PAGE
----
Oregon Gov. budget does NOT include funds for IBR

February 18, 2023by John Ley0

Oregon’s Tina Koteck has taken a fresh look at Oregon priorities as she begins her 4-year term as Governor. Her $32 billion budget proposal does NOT contain any funding for the $7.5 billion Interstate Bridge Replacement (IBR) program. That is a significant setback for Greg Johnson and his team.

KGW TV’s Pat Dorris digs into the details, with former Oregon State Senator and candidate for Governor Betsy Johnson weighing in.

The Washington state legislature has already allocated over $1.1 billion for the project. $1 billion was allocated in the 2022 $17 billion Move Ahead Washington bill. Furthermore, another $100 million had been allocated in the 2015 $16 billion Connecting Washington package.

In the failed Columbia River Crossing effort, the actual bridge was $792 million; less than one quarter of the final $3.5 billion projected cost. Citizens wonder why they are being asked to pay such a huge price for a project that will cost nearly TEN TIMES that $792 million, and a project that won’t fix the traffic congestion problem.

The IBR projects that morning commute times will DOUBLE (to 60 minutes) for people driving from Salmon Creek to the Fremont Bridge. Furthermore, they project that HALF of rush hour traffic will be traveling from zero to 20 MPH by 2045. And that is after spending $7.5 billion on the IBR and another $1.45 billion on the Rose Quarter project.

The IBR is fraught with problems, including the Coast Guard demanding 178 feet of clearance for marine traffic, 62 feet higher than currently proposed. Gov. Koteck has added to that long list of problems by indicating spending priorities do not include the IBR.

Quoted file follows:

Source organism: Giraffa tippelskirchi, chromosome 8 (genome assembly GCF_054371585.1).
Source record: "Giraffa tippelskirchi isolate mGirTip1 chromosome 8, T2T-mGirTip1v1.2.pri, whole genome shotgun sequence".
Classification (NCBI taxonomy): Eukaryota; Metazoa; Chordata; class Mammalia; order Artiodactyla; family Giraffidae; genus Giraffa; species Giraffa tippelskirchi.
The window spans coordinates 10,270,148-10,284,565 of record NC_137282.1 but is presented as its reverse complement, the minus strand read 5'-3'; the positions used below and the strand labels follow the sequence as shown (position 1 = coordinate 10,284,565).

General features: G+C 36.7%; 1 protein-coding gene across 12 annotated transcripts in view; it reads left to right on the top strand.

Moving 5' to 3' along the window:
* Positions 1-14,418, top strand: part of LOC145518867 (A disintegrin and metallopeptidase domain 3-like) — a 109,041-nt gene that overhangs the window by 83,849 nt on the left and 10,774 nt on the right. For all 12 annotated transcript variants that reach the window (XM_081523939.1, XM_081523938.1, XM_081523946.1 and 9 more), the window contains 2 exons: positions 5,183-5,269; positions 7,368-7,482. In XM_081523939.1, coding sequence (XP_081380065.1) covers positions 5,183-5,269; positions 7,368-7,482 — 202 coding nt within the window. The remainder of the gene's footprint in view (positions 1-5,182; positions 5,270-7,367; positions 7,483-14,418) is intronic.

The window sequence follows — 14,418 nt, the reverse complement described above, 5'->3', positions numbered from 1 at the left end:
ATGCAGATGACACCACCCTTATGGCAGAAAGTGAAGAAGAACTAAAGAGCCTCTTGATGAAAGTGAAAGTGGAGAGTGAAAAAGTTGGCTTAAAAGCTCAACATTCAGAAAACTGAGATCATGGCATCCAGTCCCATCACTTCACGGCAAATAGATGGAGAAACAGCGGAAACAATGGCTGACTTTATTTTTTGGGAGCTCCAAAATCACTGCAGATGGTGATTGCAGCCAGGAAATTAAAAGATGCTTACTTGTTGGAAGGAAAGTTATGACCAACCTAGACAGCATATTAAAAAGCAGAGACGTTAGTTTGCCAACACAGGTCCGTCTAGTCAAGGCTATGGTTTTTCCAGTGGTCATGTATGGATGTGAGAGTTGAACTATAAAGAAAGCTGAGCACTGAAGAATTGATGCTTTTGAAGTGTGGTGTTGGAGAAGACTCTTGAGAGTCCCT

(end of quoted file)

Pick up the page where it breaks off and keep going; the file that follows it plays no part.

Oregon already has roughly a $2 billion funding shortfall on multiple transportation projects in the Portland Metro area. They include a $1 billion shortfall on the I-5 Rose Quarter project, and roughly $350 million shortage for the I-205 Abernethy Bridge project. Will the Oregon legislature try to find $3 billion or more in new taxes, to try and fund ODOT cost overruns and a replacement Interstate Bridge? Their 2017 $5.3 billion transportation package was supposed to fund 10 years of transportation priorities.

The recent revelation of $30 round trip tolls will cause serious issues of equity and fairness for hardworking low income families.

It’s long past time to put the final nail in the CRC coffin and start fresh. An entirely new Purpose and Need statement must focus on fixing traffic congestion problems in the Portland metro area. It’s been 40 years since new vehicle capacity was added in the region, via the I-205 corridor and bridge. Regional population has since doubled.

With Oregon refusing to widen I-5 and add through lanes to the Rose  Quarter, the logical solution is a new west side bridge and transportation corridor. In 2008, the SW WA Regional Transportation Council (RTC) evaluated growth and identified the need for two new transportation corridors; one west of I-5 and another east of I-205. Planners and politicians have done nothing to plan for the identified needs identified 15 years ago.

Portland has a dozen bridges across the Willamette River. We need more than two bridges across the Columbia River. The people’s #1 transportation priority is reducing traffic congestion and saving time.


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